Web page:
This confuses the question of whether (A) a universal proposition like "all dragons are fire-breathing" implies what traditional logicians call the particular or I proposition "some dragons are fire-breathing ", and (B) whether the I proposition "some dragons are fire-breathing" implies the existential proposition "fire-breathing dragons exist". The first part of the definition 'the implications of a proposition as to what exists' is correct. But the second part (that the universal can be true although nothing is F) is too strong. Those of a realist disposition (such as Meinong and possibly the Phoenicians over at camp Vallicella) may hold that 'some things are F' may be true even when no F's exist.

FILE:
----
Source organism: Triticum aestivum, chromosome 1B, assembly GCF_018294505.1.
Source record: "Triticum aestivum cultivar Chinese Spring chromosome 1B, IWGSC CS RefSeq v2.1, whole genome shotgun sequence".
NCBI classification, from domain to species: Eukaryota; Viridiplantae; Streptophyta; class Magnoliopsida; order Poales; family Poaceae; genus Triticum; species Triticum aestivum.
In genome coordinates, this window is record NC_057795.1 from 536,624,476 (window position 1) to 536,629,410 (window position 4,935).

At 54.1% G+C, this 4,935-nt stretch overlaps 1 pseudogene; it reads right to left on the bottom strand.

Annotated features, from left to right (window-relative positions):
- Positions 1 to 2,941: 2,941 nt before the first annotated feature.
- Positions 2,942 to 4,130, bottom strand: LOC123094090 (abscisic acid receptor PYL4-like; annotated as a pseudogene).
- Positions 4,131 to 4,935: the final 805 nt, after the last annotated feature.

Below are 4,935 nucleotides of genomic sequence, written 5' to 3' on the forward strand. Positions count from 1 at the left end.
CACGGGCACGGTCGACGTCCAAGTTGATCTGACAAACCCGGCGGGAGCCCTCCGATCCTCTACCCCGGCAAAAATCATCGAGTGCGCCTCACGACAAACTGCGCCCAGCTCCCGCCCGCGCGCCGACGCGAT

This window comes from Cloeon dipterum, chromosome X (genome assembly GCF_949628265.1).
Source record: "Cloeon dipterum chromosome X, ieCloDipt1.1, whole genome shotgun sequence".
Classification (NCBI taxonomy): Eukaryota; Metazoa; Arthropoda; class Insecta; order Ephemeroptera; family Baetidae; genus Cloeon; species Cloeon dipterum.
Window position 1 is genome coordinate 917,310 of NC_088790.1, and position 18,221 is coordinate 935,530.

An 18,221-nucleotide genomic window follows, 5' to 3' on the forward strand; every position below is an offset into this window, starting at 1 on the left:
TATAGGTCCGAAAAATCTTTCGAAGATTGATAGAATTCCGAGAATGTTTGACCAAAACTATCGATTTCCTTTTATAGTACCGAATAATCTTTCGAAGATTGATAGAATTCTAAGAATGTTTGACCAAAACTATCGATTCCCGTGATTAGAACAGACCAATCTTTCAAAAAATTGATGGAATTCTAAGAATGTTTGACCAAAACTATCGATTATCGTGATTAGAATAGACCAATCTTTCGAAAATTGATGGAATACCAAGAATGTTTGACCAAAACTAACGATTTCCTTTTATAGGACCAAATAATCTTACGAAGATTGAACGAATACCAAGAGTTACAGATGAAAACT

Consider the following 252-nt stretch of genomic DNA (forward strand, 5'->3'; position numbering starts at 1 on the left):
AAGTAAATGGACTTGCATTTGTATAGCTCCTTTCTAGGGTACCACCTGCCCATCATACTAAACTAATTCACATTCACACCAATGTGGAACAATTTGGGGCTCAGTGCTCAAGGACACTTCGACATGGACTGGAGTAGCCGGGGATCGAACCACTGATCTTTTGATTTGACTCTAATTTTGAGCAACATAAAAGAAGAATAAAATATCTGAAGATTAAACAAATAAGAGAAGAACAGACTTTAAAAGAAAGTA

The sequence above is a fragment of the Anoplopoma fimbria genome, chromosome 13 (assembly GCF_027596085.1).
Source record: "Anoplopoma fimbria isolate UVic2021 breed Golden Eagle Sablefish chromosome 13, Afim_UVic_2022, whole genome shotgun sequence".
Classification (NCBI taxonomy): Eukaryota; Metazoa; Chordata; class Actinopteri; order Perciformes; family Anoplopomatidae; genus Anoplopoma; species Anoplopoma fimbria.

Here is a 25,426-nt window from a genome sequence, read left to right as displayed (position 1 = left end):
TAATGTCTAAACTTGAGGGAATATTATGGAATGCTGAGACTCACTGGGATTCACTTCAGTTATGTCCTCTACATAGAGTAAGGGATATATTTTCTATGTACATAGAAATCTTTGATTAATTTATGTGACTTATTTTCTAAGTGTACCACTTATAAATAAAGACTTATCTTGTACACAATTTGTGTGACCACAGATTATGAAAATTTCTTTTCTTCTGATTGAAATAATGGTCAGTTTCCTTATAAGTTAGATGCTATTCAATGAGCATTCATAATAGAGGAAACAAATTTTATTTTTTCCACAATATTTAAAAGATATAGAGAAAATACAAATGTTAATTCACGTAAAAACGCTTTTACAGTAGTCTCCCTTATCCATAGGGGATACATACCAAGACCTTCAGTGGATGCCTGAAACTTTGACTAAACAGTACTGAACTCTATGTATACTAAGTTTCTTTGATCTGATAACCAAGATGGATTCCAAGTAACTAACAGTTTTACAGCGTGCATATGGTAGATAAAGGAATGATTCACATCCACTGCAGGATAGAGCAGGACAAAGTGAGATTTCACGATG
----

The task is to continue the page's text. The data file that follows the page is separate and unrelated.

Existential Import: The implications of a proposition as to what exists. If a proposition entails the existence of something, then it has existential import. It should be noticed that in the predicate calculus the universal quantification (∀x)(Fx → Gx) has no existential import, since it is true when nothing is F.
Saturday, February 26, 2011
Existential import at Answers.com
Whenever I check the traffic for this blog, I always have a look at the Google queries that got people here. Some of them are quite eccentric, such as people asking whether it will rain tomorrow, and getting this post on future contingents, which they probably didn't want. However, those asking for Existential Import probably got what they wanted. Google ranks this blog #3. As for the second, at Answers.com, their answer illustrates perfectly the conflation that I discuss here. It says: